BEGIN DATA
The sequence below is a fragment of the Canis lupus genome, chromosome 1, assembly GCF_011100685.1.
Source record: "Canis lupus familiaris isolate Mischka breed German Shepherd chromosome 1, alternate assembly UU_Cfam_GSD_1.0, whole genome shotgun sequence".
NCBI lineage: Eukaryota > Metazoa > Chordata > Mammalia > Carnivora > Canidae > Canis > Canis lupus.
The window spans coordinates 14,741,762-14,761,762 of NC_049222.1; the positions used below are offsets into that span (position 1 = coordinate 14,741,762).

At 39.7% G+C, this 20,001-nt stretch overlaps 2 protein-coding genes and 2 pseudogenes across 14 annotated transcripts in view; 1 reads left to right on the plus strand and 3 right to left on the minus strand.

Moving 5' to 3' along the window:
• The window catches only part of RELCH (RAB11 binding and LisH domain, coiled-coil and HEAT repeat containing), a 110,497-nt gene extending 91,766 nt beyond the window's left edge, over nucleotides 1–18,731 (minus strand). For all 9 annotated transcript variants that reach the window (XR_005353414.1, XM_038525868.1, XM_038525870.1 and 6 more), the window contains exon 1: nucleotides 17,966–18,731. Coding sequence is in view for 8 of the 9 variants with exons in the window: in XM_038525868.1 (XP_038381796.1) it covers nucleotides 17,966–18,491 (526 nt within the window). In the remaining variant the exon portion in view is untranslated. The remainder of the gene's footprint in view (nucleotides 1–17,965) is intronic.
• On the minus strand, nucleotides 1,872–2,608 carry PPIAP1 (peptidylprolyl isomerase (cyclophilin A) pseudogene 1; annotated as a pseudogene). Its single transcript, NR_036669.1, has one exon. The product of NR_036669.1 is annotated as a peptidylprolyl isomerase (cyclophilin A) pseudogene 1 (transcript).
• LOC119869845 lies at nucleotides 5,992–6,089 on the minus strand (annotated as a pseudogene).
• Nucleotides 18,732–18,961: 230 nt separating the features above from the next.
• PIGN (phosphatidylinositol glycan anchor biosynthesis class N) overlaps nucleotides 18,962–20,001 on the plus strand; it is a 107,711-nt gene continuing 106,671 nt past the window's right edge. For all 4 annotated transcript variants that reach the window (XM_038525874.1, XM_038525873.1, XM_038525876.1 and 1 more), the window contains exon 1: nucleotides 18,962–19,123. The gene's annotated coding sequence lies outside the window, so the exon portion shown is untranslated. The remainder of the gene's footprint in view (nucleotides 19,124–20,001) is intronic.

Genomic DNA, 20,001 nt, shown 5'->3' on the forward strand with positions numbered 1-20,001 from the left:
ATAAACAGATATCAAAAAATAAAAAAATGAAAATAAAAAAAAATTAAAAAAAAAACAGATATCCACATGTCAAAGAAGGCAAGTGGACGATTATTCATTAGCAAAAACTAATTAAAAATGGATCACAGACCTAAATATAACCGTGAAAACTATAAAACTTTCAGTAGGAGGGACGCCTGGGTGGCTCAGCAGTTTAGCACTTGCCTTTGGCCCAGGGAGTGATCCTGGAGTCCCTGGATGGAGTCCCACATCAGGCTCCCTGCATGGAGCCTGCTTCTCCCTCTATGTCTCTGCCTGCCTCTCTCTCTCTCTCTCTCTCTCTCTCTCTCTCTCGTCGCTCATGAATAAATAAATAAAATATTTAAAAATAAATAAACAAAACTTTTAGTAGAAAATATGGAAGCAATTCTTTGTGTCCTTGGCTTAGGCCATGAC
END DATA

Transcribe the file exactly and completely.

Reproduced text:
The sequence below is a fragment of the Canis lupus genome, chromosome 1, assembly GCF_011100685.1.
Source record: "Canis lupus familiaris isolate Mischka breed German Shepherd chromosome 1, alternate assembly UU_Cfam_GSD_1.0, whole genome shotgun sequence".
NCBI lineage: Eukaryota > Metazoa > Chordata > Mammalia > Carnivora > Canidae > Canis > Canis lupus.
The window spans coordinates 14,741,762-14,761,762 of NC_049222.1; the positions used below are offsets into that span (position 1 = coordinate 14,741,762).

At 39.7% G+C, this 20,001-nt stretch overlaps 2 protein-coding genes and 2 pseudogenes across 14 annotated transcripts in view; 1 reads left to right on the plus strand and 3 right to left on the minus strand.

Moving 5' to 3' along the window:
• The window catches only part of RELCH (RAB11 binding and LisH domain, coiled-coil and HEAT repeat containing), a 110,497-nt gene extending 91,766 nt beyond the window's left edge, over nucleotides 1–18,731 (minus strand). For all 9 annotated transcript variants that reach the window (XR_005353414.1, XM_038525868.1, XM_038525870.1 and 6 more), the window contains exon 1: nucleotides 17,966–18,731. Coding sequence is in view for 8 of the 9 variants with exons in the window: in XM_038525868.1 (XP_038381796.1) it covers nucleotides 17,966–18,491 (526 nt within the window). In the remaining variant the exon portion in view is untranslated. The remainder of the gene's footprint in view (nucleotides 1–17,965) is intronic.
• On the minus strand, nucleotides 1,872–2,608 carry PPIAP1 (peptidylprolyl isomerase (cyclophilin A) pseudogene 1; annotated as a pseudogene). Its single transcript, NR_036669.1, has one exon. The product of NR_036669.1 is annotated as a peptidylprolyl isomerase (cyclophilin A) pseudogene 1 (transcript).
• LOC119869845 lies at nucleotides 5,992–6,089 on the minus strand (annotated as a pseudogene).
• Nucleotides 18,732–18,961: 230 nt separating the features above from the next.
• PIGN (phosphatidylinositol glycan anchor biosynthesis class N) overlaps nucleotides 18,962–20,001 on the plus strand; it is a 107,711-nt gene continuing 106,671 nt past the window's right edge. For all 4 annotated transcript variants that reach the window (XM_038525874.1, XM_038525873.1, XM_038525876.1 and 1 more), the window contains exon 1: nucleotides 18,962–19,123. The gene's annotated coding sequence lies outside the window, so the exon portion shown is untranslated. The remainder of the gene's footprint in view (nucleotides 19,124–20,001) is intronic.

Genomic DNA, 20,001 nt, shown 5'->3' on the forward strand with positions numbered 1-20,001 from the left:
ATAAACAGATATCAAAAAATAAAAAAATGAAAATAAAAAAAAATTAAAAAAAAAACAGATATCCACATGTCAAAGAAGGCAAGTGGACGATTATTCATTAGCAAAAACTAATTAAAAATGGATCACAGACCTAAATATAACCGTGAAAACTATAAAACTTTCAGTAGGAGGGACGCCTGGGTGGCTCAGCAGTTTAGCACTTGCCTTTGGCCCAGGGAGTGATCCTGGAGTCCCTGGATGGAGTCCCACATCAGGCTCCCTGCATGGAGCCTGCTTCTCCCTCTATGTCTCTGCCTGCCTCTCTCTCTCTCTCTCTCTCTCTCTCTCTCTCTCGTCGCTCATGAATAAATAAATAAAATATTTAAAAATAAATAAACAAAACTTTTAGTAGAAAATATGGAAGCAATTCTTTGTGTCCTTGGCTTAGGCCATGAC